The Nizkor Project: Remembering the Holocaust (Shoah)
Nuremberg, war crimes, crimes against humanity

The Trial of German Major War Criminals

Two Hundred and Fifteenth Day: Friday, 30th August, 1946
(Part 3 of 15)

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Let us test this defence against the facts in the case of the commando order. The original order and the other relevant documents are all in evidence. In October, 1942, Hitler ordered that enemy commandos were to be slaughtered to the last man; that even if they surrendered, they were nonetheless to be shot immediately, unless interrogation were necessary, in which case they were to be shot thereafter. The order was not a purposeless piece of criminality; allied commando operations were doing serious harm to the German war effort, and Hitler thought this order would act as a deterrent.

The order was issued from the OKW and distributed to all three branches of the service, Army, Navy and Air Force. There is ample evidence that it was widely distributed and well known within the Wehrmacht. Rundstedt, Supreme Commander in the West, reported on 23rd June, 1944, that the treatment of enemy commando groups has so far been carried out" according to the Hitler order. Two years later, under different circumstances, Rundstedt testified that he "evaded" and "sabotaged" the order, and that it was not carried out. But we know from the documents that it was carried out. Pursuant to this order, British and Norwegian commandos were executed in Norway in 1942 and 1943; American commandos were shot in Italy in 1944; allied soldiers were executed in Slovakia in 1945. And, in the nature of things, the order must have been carried out in other instances of which, unhappily, no trace now remains.

In the light of these documents, what remains of the defence? Stated most favorably, merely that because some of the military leaders disapproved the order, it was not executed as often as it might otherwise have been. But this defence is worse than worthless; it is shameful.

We must not forget that to kill a defenseless prisoner of war is not only a violation of the rules of war. It is murder. And murder is not the less murder whether there is one victim, or fifty-five (which is the number of slaughtered commandos shown by the documents) or Ohlendorf's ninety thousand. Crime has been piled upon crime in this case until we are in danger of losing our sense of proportion. We have heard so much of mass extermination that we are likely to forget that simple murder is a capital offence.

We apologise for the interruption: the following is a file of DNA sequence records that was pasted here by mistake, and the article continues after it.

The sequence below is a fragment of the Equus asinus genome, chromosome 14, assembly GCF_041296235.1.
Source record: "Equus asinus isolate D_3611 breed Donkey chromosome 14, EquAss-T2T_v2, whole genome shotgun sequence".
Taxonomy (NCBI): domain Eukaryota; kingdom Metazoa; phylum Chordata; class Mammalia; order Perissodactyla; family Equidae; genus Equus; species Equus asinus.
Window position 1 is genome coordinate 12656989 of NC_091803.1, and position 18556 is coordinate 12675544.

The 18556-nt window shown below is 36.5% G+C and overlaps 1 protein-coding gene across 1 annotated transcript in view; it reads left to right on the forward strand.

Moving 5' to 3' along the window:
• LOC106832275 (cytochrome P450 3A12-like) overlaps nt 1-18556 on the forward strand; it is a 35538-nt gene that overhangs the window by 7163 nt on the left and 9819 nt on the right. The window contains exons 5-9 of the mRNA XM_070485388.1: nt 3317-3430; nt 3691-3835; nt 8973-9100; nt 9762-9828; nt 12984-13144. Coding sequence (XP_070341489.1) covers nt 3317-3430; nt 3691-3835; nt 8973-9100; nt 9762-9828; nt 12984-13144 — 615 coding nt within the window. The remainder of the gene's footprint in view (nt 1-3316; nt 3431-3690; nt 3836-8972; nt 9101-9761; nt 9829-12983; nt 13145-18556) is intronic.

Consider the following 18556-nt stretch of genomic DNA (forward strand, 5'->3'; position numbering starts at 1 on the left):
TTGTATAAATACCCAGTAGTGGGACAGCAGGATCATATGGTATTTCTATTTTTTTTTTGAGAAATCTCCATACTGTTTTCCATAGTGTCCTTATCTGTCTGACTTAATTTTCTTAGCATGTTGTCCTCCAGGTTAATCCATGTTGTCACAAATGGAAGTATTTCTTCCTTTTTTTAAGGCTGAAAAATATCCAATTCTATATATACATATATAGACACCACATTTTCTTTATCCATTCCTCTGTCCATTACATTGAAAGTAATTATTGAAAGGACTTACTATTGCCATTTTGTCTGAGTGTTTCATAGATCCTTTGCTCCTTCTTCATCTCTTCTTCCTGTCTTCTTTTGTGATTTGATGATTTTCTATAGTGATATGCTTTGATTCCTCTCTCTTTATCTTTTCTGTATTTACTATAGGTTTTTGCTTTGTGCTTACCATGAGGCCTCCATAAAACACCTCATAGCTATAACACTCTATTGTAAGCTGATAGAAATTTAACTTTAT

The laws of all civilized nations require that a man go to some lengths to avoid associating himself with murder, whether as an accomplice or accessory or co-conspirator. And these requirements can reasonably be applied to the German military leaders. Before this Tribunal they have made much of their traditions of honour, decency, courage and chivalry.

Under German military law, a subordinate is liable to punishment for obeying the order of a superior if the subordinate knows that the order requires the commission of a general or a military crime. The commando order required the commission of murder, and every German officer who handled the order knew that perfectly well.

When Hitler directed the issuance of this order, the leaders of the Wehrmacht knew that it required the commission of murder. The responsibility for handling this question lay squarely on the group defined in the Indictment. The chiefs at OKW, OKH, OKL and OKM had to decide whether to refuse to issue a criminal order or whether to pass it on to the commanders-in-chief in the field. The commanders-in-chief in the field, Army, Navy and Air Force, had to decide whether to execute it or refuse to execute it and whether to distribute it to their subordinates.

One can imagine that there were many meetings and telephone conversations among various members of the group to discuss this matter. There is no evidence that a single member of the group openly protested or announced his refusal to

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execute it. The general result was that the order was distributed throughout a large part of the Wehrmacht. This put the subordinate commanders in the same position as their superiors. We are told that some of the generals tacitly agreed not to carry out the order. If so, it was a miserable and worthless compromise. By distributing the order with "secret" or "tacit" understandings, the commanders-in-chief merely spread the responsibility and deprived themselves of any effective control over the situation. A tacit agreement to disobey cannot be so widely circulated. The inevitable result, and the result proved by the documents, was that the order was carried out, and innocent men were murdered.